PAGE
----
On October 9, 2019, the United States Postal Service (USPS) filed R2020-1: Notice of Market-Dominant Price Change. The Postal Regulatory Commission (PRC) will now review the rates to ensure they’re in compliance with the relevant statutes. The expected implementation of the new rates is on January 26, 2020.
Overall, the rate increase is consistent with rate of inflation as determined by the Consumer Price Index (CPI), or 1.9%. To be compliant with past PRC rulings, the rate increase for some flat products is higher, as the USPS is losing money on those categories.
Not surprisingly, the rates for single-piece, First Class Mail isn’t changing. Last year, the price of a single Forever Stamp was raised to $0.55, a 10% increase (more on that later). That means slightly higher than CPI increases for other categories. The new structure gives commercial mailers an incentive to present their mail at the AADC rate.
For USPS Marketing Mail, price increases for most categories are at, or below 1.9%. The noted differences are for flats (3.908%) and parcels (3.913%). The additional increases are to move the prices for those products to what it actually costs the USPS to process the pieces.
The good news for mailers is that the new Board of Governors supported the inclusion of mailing promotions in the rate case. The promotions have encouraged mailers to incorporate innovative technologies to make mail more relevant to the consumer. The six promotions proposed for 2020 are Tactile, Sensory and Interactive Engagement; Emerging and Advanced Technology; Mobile Shopping; Informed Delivery; Personalized and Preprinted Color Transpromo; and Earned Value.
As the blog post title suggests, these changes are the first postal rate increases for the upcoming year. There’s at least one more rate increase for 2020, and potentially a postage decrease. Issues that will further impact rates include:
- Self-declared rates for international mail
- Future rulings on the Carlson v. Postal Regulatory Commission court case
- PRC 10-Year Rate Review
This September, the Universal Postal Union (UPU) held an Extraordinary Congress in Geneva, Switzerland. The Congress addressed the issue of rates of bulky letters and small packages, with the potential withdrawal of the United States from the UPU hanging in the balance. By acclamation, the Congress adopted “Option V”, which allows for a phase-in of self-declared rates beginning in July 2020.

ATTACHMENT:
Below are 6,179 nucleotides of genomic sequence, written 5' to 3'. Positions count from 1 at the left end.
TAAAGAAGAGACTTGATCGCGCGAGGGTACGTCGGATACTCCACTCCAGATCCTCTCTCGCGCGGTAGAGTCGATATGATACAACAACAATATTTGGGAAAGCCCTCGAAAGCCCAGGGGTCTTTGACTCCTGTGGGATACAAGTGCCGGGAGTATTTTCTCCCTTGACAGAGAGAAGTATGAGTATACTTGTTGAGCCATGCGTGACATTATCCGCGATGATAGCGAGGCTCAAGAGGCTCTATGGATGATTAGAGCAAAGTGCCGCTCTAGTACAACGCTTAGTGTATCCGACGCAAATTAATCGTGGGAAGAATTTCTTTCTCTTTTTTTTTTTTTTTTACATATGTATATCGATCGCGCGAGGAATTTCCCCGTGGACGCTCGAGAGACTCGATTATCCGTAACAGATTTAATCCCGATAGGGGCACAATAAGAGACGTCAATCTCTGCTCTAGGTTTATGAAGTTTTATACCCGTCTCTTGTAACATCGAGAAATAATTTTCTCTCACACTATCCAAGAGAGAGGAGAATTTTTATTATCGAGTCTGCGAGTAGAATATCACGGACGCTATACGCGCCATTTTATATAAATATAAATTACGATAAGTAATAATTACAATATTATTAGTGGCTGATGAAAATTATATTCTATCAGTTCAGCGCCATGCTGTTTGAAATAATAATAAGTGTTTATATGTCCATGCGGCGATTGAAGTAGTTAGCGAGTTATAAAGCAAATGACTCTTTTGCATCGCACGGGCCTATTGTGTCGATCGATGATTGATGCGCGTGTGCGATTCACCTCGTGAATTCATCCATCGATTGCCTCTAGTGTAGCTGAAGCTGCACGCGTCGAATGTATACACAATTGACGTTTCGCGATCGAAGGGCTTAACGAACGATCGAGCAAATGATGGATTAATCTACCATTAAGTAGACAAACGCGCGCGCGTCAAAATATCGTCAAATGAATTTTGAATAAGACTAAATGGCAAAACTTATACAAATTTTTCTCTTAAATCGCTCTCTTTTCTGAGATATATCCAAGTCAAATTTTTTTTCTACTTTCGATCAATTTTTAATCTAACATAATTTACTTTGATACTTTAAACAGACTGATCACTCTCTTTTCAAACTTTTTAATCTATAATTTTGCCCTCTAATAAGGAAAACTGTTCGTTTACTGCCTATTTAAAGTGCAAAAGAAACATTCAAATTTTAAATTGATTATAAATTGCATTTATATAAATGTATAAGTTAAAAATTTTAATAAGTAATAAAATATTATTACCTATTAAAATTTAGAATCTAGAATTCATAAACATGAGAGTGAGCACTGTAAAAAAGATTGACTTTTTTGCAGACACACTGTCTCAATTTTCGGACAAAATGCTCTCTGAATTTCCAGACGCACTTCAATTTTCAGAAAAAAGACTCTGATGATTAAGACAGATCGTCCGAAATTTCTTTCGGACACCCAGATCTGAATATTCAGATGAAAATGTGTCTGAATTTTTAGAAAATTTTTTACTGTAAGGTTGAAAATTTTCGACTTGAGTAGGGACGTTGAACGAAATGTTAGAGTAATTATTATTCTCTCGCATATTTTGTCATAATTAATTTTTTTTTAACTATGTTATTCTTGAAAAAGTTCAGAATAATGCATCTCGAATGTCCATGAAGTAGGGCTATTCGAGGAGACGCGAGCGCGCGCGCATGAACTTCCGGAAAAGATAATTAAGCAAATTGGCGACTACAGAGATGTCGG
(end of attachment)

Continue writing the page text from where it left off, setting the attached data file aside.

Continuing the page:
The USPS and several other posts will be the first countries to self-declare rates. Concurrent with this change, bulky letters and small packages (Inbound Post E Format items), will no longer be covered under the Market-Dominant Category. New rate filings are expected in the late spring of 2020.
Also in September, a 3-judge panel of the D.C. District Court of Appeals ruled for the plaintiff in Carlson v. Postal Regulatory Commission. The Court decided that the PRC didn’t follow proper procedures nor fully consider the 14 statutory factors when approving the price increase. The PRC decision approving the $0.55 stamp was declared invalid.
The USPS and the PRC have taken different approaches to the ruling. The USPS has appealed to the full court, while the PRC simply issued a new order approving the rates. With past as prologue, it’s probable that Mr. Carlson will continue his fight, potentially taking the case to the U.S. Supreme Court. The courts ruled against the exigent rate increase, so this issue isn’t over. Yet.
It’s been 2 years since the PRC released their 10-year review of the system for regulating postage rates for Market Dominant products. At that time, the PRC came to a split decision - that some aspects of the system of regulating rates and classes for market dominant products have worked as intended by the PAEA. However, the system has not achieved the overall objectives. Accordingly, the PRC proposed a new system for setting rates, raising the cap and incentivizing the USPS to improve performance.
Since then, the PRC has gone through several membership changes, and now has a complete board. There have been rumblings that an announcement on the rate making system is imminent. Depending on the PRC’s decision, the USPS could file a second rate case in 2020, alleviating a dire financial situation.
Impacting each of these 3 factors is another variable – the pending appointment of the 75th Postmaster General of the United States.